CAIR said in its statement that a source at U.S. Customs and Border Protection had reported that the agency received a national directive from the Department of Homeland Security to “‘report’ and detain anyone with Iranian heritage entering the country who is deemed potentially suspicious or ‘adversarial,’ regardless of citizenship status.”

“We are working to verify reports of a broad nationwide directive to detain Iranian-Americans at ports of entry so that we can provide community members with accurate travel guidance,” Masih Fouladi, executive director of CAIR’s Washington chapter, said in a statement.

Len Saunders, an immigration attorney in Blaine, said his contacts through CBP indicated that headquarters in Washington had ordered new vetting procedures, which appear to be directed toward people born in Iran, that require port directors to sign off on admitting anyone held for questioning.

A CBP spokesperson denied that DHS or the agency had issued any such directive.

“Social media posts that CBP is detaining Iranian-Americans and refusing their entry into the U.S. because of their country of origin are false,” the spokesperson said.

The agency says it often adjusts operations and staffing to balance security needs with lawful travel and trade. Processing times at the Blaine port of entry reached an average of two hours Saturday evening, though CBP said some travelers waited up to four hours to cross.

Sam Sadr, who lives in North Vancouver, said he was held for nearly nine hours at the Peace Arch border crossing on Saturday after the birthplace printed on his Canadian passport caught the attention of the U.S. customs officer.

Sadr, who was born in Tehran, told POLITICO he was on his way to Seattle for the day with his family. The officer, he said, asked him to pull over and go into the border office to provide more information.

Sadr recalled arriving at the border at 11:07 a.m. Pacific time. He and his family were finally allowed to enter the U.S. around 7:45 p.m.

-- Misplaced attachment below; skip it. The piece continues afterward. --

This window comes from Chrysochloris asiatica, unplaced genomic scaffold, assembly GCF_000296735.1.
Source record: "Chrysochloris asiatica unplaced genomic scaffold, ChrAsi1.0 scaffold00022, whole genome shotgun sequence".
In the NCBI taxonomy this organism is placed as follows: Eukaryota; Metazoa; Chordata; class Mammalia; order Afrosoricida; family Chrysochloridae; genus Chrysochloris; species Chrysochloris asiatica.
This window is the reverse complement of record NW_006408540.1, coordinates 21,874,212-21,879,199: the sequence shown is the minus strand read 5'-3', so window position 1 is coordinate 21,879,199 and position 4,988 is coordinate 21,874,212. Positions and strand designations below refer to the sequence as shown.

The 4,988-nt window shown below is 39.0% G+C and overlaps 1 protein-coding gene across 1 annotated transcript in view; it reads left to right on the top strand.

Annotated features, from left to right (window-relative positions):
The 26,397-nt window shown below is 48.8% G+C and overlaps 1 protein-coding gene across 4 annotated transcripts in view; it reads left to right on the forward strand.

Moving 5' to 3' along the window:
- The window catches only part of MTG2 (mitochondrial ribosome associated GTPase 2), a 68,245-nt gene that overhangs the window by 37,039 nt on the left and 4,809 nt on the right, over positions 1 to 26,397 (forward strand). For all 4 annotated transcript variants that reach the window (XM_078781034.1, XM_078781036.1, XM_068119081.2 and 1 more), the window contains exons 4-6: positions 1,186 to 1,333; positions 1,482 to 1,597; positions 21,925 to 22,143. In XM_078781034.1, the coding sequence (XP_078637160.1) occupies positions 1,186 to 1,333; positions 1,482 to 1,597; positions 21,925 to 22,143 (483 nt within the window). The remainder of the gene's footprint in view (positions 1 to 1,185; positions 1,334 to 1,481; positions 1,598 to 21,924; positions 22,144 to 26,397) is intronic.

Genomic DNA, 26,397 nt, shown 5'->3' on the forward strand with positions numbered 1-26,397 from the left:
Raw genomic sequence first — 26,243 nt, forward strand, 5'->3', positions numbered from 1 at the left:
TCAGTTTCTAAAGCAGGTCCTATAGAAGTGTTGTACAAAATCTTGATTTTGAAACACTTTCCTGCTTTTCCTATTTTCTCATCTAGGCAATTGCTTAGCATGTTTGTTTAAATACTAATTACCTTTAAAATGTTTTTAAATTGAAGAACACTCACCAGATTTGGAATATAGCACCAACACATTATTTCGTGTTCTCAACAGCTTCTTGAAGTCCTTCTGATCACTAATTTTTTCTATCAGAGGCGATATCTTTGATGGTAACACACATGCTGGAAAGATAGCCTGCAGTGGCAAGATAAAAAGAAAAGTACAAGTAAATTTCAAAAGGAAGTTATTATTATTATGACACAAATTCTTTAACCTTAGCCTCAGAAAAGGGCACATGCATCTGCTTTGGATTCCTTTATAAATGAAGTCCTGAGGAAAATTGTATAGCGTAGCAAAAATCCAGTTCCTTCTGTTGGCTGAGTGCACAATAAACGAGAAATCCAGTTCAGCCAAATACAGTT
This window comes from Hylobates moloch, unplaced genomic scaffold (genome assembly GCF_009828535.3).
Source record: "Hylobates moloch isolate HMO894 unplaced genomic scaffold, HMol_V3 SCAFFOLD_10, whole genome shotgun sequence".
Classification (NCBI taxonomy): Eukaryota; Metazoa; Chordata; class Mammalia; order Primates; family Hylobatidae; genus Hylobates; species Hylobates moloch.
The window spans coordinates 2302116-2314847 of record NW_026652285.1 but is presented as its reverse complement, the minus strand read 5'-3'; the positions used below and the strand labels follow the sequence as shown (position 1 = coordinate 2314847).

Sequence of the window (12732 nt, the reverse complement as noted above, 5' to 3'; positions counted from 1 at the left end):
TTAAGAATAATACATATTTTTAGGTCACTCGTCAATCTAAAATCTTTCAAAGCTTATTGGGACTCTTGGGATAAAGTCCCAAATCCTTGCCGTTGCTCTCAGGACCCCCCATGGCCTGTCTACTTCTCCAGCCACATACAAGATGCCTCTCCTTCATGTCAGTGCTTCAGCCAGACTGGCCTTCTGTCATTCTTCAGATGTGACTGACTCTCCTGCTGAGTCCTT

In between those times, the officers took their passports and asked lots of questions, he said. After a couple of hours, the officers asked the same questions again.

They wanted to know where they were coming from, where they went to school, whether they had military backgrounds and whether they had firearms licences, Sadr said.

“Why me? Why my parents? Why my sisters, brothers? I don’t know,” said Sadr, a professional photographer who received his Canadian citizenship two years ago.

“We are innocent. … This completely discriminates.”

While he was waiting, he said, he saw many other people of Iranian descent also held up at the border crossing. He said some people, including officers, appeared to be frustrated with the situation.

Sadr, who left Iran more than 12 years ago, said he and his family stayed in the U.S. for only about an hour since it was so late and the stores had closed.

Asked for comment on Sadr’s story and to explain the discrepancy between the “four hours” figure in CBP’s statement and Sadr’s nearly nine hour ordeal, a CBP spokesperson said the agency stood by their earlier statement.

Attorneys monitoring the situation at the border in Washington state said they had not seen any evidence that American citizens with Iranian ties were denied entry to the U.S. Those being held for questioning are now being processed more quickly — within 30 to 60 minutes, rather than upwards of 10 hours as some experienced on Saturday, said Matt Adams, legal director of the Northwest Immigrant Rights Project’s Seattle office.